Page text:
In April, we discussed incidences of workers enduring harassment and/or discrimination based on current events. That topic has again risen to the forefront in the wake of the 2022 monkeypox outbreak. Regardless of terrorism at home, war abroad, or a disease outbreak, there’s never a valid reason to discriminate against somebody at work because of their national origin, ethnicity, religion, or sexual orientation. If that has happened to you, you should get in touch with a knowledgeable New Jersey employment discrimination lawyer to discuss what steps you can take.
Back in the early 2000s, many people of Middle Eastern ethnicity and/or of the Islamic faith experienced discrimination and harassment in the wake of the September 11, 2001, terrorist attacks. More recently, Chinese and other East Asian people encountered mistreatment when the COVID-19 pandemic began to rage across the United States. People of Russian ancestry encountered issues after the events in Ukraine flared up into war.
Now, there’s another current event and another group being targeted. Monkeypox began to break out overseas in May. In June, the New England Journal of Medicine reported that, of those studied, 95% got monkeypox through sex, and 98% of those with the disease were gay or bisexual men, leading some people to consider monkeypox a “gay disease” and engage in harassment and discrimination against LGBT+ people. In an effort to combat this, the Attorney General’s Office announced the release of a FAQ document related to monkeypox.
One scenario the OAG directly targeted was a circumstance involving coworker harassment. The hypothetical situation involved a worker who was gay (or believed to be gay) and whose coworker “repeatedly harassed” him with claims that “gay people caused” monkeypox.
In that situation, an employer that fails to respond and work to eliminate the harassment potentially could be liable under the New Jersey Law Against Discrimination. The NJLAD protects gay people and bisexual people (as well as people of any sexual orientation) from discrimination and harassment. If the target’s employer knew about the harassment — or reasonably should have known about the harassment, then the coworker’s misconduct potentially created a hostile work environment for which the employer could be liable. Of course, if the harasser is the target’s supervisor or someone in a position of the supervisory authority within the company, then the target could have an even stronger case of NJLAD violations.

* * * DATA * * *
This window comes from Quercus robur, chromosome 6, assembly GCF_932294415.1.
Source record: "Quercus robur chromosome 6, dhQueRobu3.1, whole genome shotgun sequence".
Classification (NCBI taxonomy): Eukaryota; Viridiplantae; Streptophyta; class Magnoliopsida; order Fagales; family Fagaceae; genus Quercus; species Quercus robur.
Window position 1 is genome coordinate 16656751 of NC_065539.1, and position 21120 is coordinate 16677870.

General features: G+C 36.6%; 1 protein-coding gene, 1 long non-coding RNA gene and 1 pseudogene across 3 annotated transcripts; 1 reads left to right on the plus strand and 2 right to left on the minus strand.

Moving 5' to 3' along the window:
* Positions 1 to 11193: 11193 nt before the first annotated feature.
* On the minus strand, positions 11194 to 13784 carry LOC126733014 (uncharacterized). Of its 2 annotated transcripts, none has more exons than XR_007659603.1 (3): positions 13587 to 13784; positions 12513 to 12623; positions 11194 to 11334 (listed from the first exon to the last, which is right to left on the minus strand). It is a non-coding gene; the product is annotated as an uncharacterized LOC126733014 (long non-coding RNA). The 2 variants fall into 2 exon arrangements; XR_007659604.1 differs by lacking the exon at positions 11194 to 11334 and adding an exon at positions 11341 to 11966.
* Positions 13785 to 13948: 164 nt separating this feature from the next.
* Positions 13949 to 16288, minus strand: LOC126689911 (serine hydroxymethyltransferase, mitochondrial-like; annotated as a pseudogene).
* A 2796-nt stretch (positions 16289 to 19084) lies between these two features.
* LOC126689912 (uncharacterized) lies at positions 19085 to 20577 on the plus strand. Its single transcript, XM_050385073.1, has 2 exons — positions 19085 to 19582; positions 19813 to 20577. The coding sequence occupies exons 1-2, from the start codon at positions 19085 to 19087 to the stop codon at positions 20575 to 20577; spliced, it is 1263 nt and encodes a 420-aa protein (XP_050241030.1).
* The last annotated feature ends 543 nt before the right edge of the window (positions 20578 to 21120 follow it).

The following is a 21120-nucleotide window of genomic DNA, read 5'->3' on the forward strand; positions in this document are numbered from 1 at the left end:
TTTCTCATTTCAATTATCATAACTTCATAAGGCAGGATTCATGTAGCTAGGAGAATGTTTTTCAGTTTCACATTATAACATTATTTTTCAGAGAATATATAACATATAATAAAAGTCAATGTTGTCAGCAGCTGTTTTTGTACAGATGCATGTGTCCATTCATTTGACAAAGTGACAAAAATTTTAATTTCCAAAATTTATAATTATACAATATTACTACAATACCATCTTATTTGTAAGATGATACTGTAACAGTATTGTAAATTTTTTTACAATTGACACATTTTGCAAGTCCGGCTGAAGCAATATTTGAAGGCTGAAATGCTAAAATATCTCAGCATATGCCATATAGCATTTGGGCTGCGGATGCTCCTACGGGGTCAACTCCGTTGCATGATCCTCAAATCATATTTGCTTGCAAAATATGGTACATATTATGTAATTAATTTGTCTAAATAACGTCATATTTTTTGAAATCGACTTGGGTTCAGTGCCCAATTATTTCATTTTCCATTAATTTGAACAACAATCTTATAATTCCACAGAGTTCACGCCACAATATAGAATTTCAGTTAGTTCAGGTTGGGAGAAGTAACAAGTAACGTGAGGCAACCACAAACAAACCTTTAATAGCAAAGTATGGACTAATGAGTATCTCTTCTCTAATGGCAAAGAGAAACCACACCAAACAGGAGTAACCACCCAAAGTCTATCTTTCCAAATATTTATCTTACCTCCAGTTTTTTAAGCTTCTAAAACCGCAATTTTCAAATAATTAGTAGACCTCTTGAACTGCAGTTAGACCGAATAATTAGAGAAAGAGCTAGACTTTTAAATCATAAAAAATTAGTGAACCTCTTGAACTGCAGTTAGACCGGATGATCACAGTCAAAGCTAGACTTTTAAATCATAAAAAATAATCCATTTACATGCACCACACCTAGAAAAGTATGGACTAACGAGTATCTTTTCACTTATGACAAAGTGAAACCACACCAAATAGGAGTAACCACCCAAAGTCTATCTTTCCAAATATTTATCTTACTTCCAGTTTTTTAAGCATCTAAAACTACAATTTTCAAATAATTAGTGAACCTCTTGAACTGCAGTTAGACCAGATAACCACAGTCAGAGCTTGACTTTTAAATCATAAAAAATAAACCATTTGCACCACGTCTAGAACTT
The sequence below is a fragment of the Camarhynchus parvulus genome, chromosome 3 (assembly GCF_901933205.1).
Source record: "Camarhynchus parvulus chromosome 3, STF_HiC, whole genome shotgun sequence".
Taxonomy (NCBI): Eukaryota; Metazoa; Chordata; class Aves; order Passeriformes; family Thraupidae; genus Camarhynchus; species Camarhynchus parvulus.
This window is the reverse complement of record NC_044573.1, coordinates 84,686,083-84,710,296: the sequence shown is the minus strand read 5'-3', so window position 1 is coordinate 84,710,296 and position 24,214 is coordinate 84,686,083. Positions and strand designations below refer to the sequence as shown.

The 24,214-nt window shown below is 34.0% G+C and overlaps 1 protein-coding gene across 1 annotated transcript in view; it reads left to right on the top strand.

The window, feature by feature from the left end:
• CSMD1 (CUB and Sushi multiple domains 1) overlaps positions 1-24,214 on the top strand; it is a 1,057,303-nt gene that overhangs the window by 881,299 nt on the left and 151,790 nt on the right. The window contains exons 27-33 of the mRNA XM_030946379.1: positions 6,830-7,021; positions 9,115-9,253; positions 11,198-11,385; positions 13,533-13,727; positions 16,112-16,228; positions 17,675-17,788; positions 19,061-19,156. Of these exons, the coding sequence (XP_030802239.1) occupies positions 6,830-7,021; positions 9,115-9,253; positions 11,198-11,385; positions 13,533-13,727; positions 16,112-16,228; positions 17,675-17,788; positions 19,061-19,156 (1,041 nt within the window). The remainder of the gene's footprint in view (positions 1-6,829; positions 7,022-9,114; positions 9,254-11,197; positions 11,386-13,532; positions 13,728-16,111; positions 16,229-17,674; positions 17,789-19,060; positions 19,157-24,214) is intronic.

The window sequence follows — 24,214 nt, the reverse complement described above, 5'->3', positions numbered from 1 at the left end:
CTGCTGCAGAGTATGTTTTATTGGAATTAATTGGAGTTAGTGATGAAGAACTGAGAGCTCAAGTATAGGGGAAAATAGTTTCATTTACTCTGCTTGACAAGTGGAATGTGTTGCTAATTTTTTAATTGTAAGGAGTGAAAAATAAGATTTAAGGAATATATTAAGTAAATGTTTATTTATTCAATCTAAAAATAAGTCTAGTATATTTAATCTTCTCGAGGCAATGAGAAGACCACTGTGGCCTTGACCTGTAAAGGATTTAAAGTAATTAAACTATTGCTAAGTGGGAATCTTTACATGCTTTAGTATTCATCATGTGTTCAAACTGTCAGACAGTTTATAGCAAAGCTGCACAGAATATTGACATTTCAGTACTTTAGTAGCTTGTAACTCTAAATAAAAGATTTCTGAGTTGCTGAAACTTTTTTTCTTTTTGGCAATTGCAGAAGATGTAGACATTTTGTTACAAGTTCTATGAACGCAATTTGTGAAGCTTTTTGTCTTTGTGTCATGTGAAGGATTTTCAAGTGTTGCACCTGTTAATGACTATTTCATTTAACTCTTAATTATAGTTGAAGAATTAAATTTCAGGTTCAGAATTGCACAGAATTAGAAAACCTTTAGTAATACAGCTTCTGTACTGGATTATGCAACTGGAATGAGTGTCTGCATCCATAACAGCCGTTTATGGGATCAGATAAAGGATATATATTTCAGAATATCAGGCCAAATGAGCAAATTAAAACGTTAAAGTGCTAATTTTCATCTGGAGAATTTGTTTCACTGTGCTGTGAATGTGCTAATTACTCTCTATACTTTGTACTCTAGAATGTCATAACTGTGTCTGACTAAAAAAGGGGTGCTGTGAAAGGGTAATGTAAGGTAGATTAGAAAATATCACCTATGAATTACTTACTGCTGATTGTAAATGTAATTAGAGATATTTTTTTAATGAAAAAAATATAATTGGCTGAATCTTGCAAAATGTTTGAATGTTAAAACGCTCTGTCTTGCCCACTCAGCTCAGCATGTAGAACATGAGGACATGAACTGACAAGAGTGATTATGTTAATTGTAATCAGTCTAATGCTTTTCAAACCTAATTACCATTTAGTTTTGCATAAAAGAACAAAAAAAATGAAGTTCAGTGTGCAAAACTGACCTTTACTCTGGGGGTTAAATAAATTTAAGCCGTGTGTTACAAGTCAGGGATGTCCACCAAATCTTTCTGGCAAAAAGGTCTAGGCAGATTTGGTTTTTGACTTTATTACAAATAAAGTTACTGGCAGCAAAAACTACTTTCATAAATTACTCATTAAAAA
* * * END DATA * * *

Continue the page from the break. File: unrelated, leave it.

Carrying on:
While advocates are rightfully sounding the alarm about the potential for monkeypox-influenced harassment or discrimination against LGBT+ people, sexual orientation discrimination is not the only potential form of discrimination where monkeypox may play a role.
Monkeypox, Disability Discrimination, and Disability Accommodations
As the OAG pointed out, monkeypox qualifies as a disability for purposes of the NJLAD’s protection against disability discrimination. In New Jersey, a disability is any physical infirmity caused by an illness. Having any of the primary symptoms of monkeypox — flu-like symptoms, swollen lymph nodes, exhaustion, headache, sore throat cough, etc. — would mean your case qualifies as a disability.
If you develop those symptoms, your employer can send you home from work. However, as is true of a worker with any type of disability, the employer must provide you with a reasonable and appropriate accommodation of your disability. That could include offering you extra time off from work or providing you with the opportunity to work remotely. Whatever your accommodation ultimately looks like, the employer must engage in a good-faith process to accommodate your disability and can only avoid accommodating your disability if all appropriate accommodations would impose an undue hardship on the employer’s business.
As with all forms of harassment or discrimination, you may have a case even if you were not actually a member of a protected group like LGBT+ people or people with disabilities. If you were the target of discrimination or harassment because someone thought you had monkeypox or because someone thought you were a gay or bisexual man or thought you had a disability, then you may have a winning case, even if the harasser’s beliefs actually were incorrect.
Everyone is on edge about disease outbreaks, but that does not give people the right to “other” certain groups and harass them, whether it’s COVID-19 and Chinese people or monkeypox and gay people. Employers in this state should be vigilant to stamp out this kind of workplace misconduct. If it has happened to you and you’ve suffered harm as a result, then you may be entitled to compensation through legal action. The experienced New Jersey sexual orientation discrimination attorneys at Phillips & Associates are here to help, armed with many years of experience successfully representing people just like you. Contact us online or at (866) 229-9441 today to set up a free and confidential consultation.